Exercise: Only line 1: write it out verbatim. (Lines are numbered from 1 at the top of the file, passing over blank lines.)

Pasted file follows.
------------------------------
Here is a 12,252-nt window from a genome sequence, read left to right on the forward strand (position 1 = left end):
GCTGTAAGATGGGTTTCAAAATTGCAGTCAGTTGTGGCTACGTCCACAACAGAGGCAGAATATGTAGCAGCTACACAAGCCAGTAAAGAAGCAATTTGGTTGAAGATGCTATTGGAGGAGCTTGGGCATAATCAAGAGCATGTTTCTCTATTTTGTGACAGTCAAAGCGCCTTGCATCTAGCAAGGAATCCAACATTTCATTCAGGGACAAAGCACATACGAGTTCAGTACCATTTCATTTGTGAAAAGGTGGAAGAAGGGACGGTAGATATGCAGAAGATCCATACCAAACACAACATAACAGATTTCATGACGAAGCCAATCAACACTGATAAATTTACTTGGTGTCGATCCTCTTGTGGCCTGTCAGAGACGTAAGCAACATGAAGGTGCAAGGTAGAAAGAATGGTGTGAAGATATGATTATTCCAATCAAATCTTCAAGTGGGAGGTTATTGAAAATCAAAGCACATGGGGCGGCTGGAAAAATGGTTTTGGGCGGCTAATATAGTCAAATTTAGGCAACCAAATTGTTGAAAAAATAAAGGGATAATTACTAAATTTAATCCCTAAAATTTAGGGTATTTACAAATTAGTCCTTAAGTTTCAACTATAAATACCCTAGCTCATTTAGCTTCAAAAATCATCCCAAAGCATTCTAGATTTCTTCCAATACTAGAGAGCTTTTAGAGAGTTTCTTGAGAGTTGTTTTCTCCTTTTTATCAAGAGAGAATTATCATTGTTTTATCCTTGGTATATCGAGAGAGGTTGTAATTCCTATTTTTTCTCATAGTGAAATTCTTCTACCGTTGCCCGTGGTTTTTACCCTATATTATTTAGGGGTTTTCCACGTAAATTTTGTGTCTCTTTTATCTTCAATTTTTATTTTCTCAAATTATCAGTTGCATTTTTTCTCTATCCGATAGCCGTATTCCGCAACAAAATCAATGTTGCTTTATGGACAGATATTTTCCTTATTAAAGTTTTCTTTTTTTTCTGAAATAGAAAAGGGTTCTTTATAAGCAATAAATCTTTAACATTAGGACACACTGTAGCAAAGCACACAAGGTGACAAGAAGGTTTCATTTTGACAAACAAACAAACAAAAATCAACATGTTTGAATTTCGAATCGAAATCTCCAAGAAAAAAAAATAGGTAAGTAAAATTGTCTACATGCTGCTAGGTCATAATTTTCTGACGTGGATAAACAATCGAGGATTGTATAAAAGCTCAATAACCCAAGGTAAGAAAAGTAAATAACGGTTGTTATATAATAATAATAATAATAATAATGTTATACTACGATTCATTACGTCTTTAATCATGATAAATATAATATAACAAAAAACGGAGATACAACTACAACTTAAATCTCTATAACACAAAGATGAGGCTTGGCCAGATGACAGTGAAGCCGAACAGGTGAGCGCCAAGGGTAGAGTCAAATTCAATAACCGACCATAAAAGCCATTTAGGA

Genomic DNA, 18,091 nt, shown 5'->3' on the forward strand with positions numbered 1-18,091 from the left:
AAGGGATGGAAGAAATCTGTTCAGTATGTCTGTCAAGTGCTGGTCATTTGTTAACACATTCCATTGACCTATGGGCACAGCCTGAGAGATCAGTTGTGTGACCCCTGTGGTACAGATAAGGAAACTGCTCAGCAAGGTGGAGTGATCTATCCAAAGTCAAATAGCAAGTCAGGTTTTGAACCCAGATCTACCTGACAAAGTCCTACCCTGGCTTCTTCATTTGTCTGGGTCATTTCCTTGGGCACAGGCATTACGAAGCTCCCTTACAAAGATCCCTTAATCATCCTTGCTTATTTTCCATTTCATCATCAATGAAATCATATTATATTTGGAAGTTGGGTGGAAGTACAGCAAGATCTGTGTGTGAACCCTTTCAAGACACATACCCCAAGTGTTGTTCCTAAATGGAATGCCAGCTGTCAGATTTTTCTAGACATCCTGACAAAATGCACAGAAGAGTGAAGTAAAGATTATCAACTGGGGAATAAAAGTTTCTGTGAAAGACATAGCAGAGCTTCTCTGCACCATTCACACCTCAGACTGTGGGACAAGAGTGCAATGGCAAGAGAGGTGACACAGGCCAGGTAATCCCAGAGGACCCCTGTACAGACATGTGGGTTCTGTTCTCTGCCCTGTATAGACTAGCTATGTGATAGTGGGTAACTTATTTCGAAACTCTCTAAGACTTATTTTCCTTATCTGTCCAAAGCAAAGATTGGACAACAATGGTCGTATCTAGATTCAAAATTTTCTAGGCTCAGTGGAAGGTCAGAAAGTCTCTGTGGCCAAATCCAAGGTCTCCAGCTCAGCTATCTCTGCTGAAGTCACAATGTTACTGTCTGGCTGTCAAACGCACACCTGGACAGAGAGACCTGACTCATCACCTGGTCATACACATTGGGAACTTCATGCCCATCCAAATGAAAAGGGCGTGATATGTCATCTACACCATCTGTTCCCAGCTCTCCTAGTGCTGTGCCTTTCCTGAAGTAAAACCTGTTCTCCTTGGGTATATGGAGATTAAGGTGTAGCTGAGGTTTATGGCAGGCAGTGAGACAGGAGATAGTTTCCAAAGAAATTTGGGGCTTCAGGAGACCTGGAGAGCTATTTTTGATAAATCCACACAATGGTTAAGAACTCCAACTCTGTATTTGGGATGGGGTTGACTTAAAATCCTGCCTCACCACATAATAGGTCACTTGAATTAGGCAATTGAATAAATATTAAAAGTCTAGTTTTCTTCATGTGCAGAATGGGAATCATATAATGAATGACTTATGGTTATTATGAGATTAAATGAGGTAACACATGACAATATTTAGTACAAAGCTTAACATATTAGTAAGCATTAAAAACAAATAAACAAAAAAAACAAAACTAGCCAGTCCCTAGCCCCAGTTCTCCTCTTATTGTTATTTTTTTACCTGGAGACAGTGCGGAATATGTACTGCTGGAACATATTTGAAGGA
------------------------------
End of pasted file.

Here is a 12,252-nt window from a genome sequence, read left to right on the forward strand (position 1 = left end):